Hemingway's memories of his life as an unknown writer living in Paris in the twenties are deeply personal, warmly affectionate and full of wit. Looking back not only at his own much younger self, but also at the other writers who shared Paris with him - James Joyce, Wyndham Lewis, Scott and Zelda Fitzgerald - he recalls the time when, poor, happy and writing in cafes, he discovered his vocation. Written during the last years of Hemingway's life, his memoir is a lively and powerful reflection of his genius that scintillates with the romance of the city.
About the Author
Ernest Hemingway was born in 1899. His father was a doctor and he was the second of six children. Their home was at Oak Park, a Chicago suburb.
In 1917, Hemingway joined the Kansas City Star as a cub reporter. The following year, he volunteered as an ambulance driver on the Italian front, where he was badly wounded but decorated for his services. He returned to America in 1919, and married in 1921. In 1922, he reported on the Greco-Turkish war before resigning from journalism to devote himself to fiction. He settled in Paris where he renewed his earlier friendships with such fellow-American expatriates as Ezra Pound and Gertrude Stein. Their encouragement and criticism were to play a valuable part in the formation of his style.
Hemingway's first two published works were Three Stories and Ten Poems and In Our Time but it was the satirical novel, The Torrents of Spring, that established his name more widely. His international reputation was firmly secured by his next three books; Fiesta, Men Without Women and A Farewell To Arms.
He was passionately involved with bullfighting, big-game hunting and deep-sea fishing and his writing reflected this. He visited Spain during the Civil War and described his experiences in the bestseller, For Whom The Bell Tolls.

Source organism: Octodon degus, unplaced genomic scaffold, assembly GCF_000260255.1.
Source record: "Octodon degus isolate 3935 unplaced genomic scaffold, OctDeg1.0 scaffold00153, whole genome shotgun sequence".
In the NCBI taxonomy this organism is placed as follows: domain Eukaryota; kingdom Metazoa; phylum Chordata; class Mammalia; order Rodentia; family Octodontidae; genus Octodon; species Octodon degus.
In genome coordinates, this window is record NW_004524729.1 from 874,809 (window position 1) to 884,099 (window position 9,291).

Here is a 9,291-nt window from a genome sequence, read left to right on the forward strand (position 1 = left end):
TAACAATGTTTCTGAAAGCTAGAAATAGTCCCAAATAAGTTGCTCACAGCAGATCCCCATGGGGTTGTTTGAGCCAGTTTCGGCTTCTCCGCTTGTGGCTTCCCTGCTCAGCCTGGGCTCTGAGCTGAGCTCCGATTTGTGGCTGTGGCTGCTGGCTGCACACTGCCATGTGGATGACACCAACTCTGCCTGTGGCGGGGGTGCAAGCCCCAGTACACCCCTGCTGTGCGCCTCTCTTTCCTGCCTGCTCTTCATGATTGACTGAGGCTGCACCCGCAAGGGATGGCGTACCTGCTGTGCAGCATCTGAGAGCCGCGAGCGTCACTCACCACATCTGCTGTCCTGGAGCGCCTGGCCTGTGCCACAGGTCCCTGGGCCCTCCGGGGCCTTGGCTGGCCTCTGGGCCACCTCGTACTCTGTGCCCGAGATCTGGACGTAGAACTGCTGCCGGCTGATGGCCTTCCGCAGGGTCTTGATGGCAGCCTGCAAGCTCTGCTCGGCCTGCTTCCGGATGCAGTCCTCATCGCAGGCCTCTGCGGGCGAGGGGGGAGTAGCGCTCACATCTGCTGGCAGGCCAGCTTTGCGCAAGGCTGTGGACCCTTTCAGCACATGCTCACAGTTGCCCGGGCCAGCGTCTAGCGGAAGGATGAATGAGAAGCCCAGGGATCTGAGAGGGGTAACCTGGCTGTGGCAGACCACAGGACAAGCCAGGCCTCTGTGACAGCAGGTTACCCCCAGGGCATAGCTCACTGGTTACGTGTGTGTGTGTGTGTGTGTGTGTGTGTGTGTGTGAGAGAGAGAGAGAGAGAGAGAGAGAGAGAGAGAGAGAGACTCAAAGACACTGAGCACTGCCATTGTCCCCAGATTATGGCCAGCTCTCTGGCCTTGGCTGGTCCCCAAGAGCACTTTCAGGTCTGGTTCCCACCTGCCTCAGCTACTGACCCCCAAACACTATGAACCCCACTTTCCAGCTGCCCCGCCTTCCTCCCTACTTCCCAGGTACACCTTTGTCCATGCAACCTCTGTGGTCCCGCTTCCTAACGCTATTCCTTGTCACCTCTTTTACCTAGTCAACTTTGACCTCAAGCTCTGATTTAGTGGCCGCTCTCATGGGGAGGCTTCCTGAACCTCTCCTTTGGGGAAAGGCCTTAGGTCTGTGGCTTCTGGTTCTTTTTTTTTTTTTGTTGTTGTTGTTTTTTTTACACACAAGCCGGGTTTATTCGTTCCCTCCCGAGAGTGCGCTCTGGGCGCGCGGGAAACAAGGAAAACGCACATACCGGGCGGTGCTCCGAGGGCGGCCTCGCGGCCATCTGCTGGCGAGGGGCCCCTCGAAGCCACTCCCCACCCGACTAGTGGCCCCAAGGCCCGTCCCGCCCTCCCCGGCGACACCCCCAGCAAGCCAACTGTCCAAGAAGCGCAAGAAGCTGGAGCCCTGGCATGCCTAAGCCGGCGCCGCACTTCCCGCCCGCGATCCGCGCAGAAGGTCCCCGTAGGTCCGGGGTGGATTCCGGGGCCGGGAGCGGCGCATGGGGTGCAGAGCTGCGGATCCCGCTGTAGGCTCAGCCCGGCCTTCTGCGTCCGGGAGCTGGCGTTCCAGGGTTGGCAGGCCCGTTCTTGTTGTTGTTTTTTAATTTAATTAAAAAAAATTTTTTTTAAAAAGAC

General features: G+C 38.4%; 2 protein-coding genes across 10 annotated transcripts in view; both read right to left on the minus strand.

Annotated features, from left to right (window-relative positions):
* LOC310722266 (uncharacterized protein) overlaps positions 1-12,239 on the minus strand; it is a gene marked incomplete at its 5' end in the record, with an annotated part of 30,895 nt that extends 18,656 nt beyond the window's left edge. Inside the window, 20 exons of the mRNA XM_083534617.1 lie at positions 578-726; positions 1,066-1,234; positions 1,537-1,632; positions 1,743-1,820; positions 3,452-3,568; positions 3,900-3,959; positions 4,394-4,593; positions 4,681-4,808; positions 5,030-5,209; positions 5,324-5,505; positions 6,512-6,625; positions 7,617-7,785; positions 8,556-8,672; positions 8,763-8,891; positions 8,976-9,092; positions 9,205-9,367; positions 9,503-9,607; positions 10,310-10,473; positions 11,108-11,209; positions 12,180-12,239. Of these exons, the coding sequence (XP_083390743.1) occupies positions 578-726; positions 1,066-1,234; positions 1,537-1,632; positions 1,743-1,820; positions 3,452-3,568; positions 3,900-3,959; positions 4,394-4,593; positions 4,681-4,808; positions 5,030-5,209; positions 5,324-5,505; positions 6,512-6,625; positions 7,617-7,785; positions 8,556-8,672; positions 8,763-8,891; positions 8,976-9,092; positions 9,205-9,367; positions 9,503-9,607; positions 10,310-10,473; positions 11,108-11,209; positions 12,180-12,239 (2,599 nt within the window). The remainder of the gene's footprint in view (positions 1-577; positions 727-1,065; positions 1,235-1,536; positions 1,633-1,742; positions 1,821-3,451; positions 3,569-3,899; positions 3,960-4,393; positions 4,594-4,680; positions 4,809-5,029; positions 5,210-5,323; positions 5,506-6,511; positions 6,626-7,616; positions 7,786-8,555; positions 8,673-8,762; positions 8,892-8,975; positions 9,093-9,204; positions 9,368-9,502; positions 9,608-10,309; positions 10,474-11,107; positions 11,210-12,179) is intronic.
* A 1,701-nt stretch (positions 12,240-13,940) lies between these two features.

His direct and deceptively simple style of writing spawned generations of imitators but no equals. Recognition of his position in contemporary literature came in 1954 when he was awarded the Nobel Prize for Literature, following the publication of The Old Man and the Sea. He died in 1961.
Published posthumously, this account of Hemingway's early years as a struggling writer in Paris in the 1920s may well have undergone further revision had Hemingway not taken his own life. Yet it was the best and most heartfelt work he had done for years, a return to the form of the early stories and the first novels. It tells the story of the sweet innocence of his first years in the Rue Moufftard with his wife, the literary friendships, the cafes and the delight which he enjoyed: both in the city and in discovering his own voice. Anyone who loves Paris will enjoy it and anyone who has affection or respect for Hemingway's work will find it deeply moving. (Kirkus UK)
|A Good Café on the Place St.-Michel|
|Miss Stein Instructs|
|"Une Génération Perdue"|
|Shakespeare and Company|
|People of the Seine|
|A False Spring|
|The End of an Avocation|
|Hunger Was Good Discipline|
|Ford Madox Ford and the Devil's Disciple|
|Birth of a New School|
|With Pascin at the Dôme|
|Ezra Pound and His Bel Esprit|
|A Strange Enough Ending|
|The Man Who Was Marked for Death|
|Evan Shipman at the Lilas|
|An Agent of Evil|
|Hawks Do Not Share|
|A Matter of Measurements|
|There Is Never Any End to Paris|
|Table of Contents provided by Publisher. All Rights Reserved.|
Series: Vintage Classics
Number Of Pages: 192
Published: October 2000
Publisher: Random House
Dimensions (cm): 19.0 x 12.8 x 1.4
Weight (kg): 0.14